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The world is a large place, and there is only so much individuals can do to control the events happening around us. It is easy to feel powerless in a big world with big problems.
However, a string of recent accidents, crashes, fires and other events closer to home have been sometimes tragic reminders that seemingly small, everyday decisions can also have a huge impact.
We would love to stop having to emphasize the seemingly fundamental stuff, like why people should drive carefully, wear life jackets and seat belts, practice fire safety, etc. Trust us, if you’re tired of us sounding like a bunch of nagging hall monitors, we’re tired of it too. But these recent events show that a message of general caution is still needed.
Yet another pedestrian has died after being struck by a vehicle in Maine. A 57-year-old from Augusta, John Boivin, was struck crossing the street last Thursday. He was critically injured and eventually transferred to Maine Medical Center in Portland, where he died Monday, according to the Kennebec Journal.
“We are saddened to learn of another pedestrian death in our state,” Bicycle Coalition of Maine Executive Director Jean Sideris said in a statement. “We all need to be on the lookout for vulnerable users when driving.”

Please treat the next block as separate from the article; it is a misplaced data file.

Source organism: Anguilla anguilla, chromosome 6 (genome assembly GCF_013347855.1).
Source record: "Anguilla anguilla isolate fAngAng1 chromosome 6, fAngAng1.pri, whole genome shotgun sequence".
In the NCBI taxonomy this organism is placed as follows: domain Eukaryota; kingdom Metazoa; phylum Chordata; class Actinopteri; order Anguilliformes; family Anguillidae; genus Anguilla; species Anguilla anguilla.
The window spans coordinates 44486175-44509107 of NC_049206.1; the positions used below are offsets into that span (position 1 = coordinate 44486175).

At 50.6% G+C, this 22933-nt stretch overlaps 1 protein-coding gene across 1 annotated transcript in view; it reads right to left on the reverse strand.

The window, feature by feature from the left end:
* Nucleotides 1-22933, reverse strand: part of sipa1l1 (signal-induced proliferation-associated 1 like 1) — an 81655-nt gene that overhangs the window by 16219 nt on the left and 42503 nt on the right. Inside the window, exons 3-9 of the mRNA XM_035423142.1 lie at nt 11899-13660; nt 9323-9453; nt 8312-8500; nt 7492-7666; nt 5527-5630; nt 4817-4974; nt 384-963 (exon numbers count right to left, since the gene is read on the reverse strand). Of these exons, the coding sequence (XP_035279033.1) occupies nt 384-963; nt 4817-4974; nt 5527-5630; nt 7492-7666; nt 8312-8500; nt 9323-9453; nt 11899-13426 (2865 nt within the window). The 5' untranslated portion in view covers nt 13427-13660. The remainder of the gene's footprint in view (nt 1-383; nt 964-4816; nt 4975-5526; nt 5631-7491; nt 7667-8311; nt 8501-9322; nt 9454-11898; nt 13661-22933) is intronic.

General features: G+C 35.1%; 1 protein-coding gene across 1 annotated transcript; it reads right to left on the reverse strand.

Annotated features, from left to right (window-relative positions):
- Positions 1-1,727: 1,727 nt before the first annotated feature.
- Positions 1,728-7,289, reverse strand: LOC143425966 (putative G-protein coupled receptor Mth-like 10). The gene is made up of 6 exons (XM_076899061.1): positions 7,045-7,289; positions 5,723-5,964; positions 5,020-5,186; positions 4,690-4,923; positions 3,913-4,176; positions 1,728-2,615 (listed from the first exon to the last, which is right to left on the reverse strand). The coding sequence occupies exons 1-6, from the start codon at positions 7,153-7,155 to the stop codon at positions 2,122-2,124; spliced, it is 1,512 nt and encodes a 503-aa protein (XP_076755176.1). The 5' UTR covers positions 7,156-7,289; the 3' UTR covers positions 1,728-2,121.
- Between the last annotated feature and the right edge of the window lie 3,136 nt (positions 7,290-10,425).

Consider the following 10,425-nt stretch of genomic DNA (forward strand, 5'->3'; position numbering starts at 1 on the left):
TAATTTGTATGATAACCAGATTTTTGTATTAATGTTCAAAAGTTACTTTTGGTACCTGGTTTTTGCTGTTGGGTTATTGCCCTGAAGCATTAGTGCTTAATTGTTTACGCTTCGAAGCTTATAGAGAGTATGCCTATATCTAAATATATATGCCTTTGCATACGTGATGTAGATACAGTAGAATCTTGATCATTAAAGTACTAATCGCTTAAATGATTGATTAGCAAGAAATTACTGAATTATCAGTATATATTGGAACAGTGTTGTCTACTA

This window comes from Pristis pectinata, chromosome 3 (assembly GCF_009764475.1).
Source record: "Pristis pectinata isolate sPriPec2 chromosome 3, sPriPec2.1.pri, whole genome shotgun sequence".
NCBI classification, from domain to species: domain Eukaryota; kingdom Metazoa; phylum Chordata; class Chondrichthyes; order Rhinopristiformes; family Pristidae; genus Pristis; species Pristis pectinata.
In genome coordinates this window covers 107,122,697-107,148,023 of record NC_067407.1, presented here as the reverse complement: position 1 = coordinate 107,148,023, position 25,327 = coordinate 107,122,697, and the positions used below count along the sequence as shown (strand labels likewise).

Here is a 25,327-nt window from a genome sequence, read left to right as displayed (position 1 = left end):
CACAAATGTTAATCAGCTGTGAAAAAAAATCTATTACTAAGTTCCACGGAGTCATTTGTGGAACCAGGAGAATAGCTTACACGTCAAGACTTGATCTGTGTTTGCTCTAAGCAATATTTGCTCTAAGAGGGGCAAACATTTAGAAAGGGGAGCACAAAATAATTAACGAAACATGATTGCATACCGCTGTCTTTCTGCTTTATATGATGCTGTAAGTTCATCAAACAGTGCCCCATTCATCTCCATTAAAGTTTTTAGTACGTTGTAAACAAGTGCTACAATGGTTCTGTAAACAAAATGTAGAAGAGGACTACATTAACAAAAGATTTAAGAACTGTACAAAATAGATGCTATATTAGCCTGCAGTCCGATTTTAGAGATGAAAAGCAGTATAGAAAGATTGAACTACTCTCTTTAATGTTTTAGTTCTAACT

The 20 pedestrian deaths in Maine last year tied 2021 with 2017 for the deadliest year on record in that category. And 2022 has gotten off to an equally alarming start. Boivin is at least the fourth pedestrian death already this year. Several other people have been struck and injured. A Maine State Trooper was hurt Feb. 16 on the Piscataqua River Bridge between Maine and New Hampshire when his cruiser, parked in the left lane of a construction zone with emergency lights on, was struck from behind by a truck.
A common element of these tragic incidents, like this most recent one in Augusta, is that charges aren’t expected or never materialize for the driver involved. Accidents happen. Not everything is a crime. But caution should always rule the road.
State and local policymakers should also take steps to make our transportation safer and more inclusive for pedestrians and cyclists, but infrastructure investments and shifts take time. More immediately, drivers and pedestrians need to be cautious and alert. It can literally save lives.
The roads aren’t the only places needing greater caution. Closer to home, 2021 set another unfortunate record with more fire deaths in Maine than any other year in recent memory. There were 27 fire deaths last year, including three people killed in a December blaze at a vacant building in Bangor that was the state’s deadliest fire since 2016.
Maine State Fire Marshal Joe Thomas emphasized to WABI in early January the importance of regularly testing smoke detectors and paying attention to potential fire hazards. He told the TV station that the most common causes of Maine fires are cooking, heating and smoking.
Along with fire, ice is also proving dangerous. Several Mainers recently experienced the cold, not-so-hard truth about variable ice conditions. Thankfully, the three people who went through the ice on Sebago Lake in recent days made it back to dry land safely.
“Don’t just assume because you’re looking out and it looks safe that it is,” game warden Neil Wykes told News Center Maine. He was involved in one of the recent Sebago rescues — inspiring work by the rescuers, but ideally such aid wouldn’t be necessary in the first place.
There are a lot of big problems out there. Let’s all do what we can to make some of them a little bit smaller by being careful.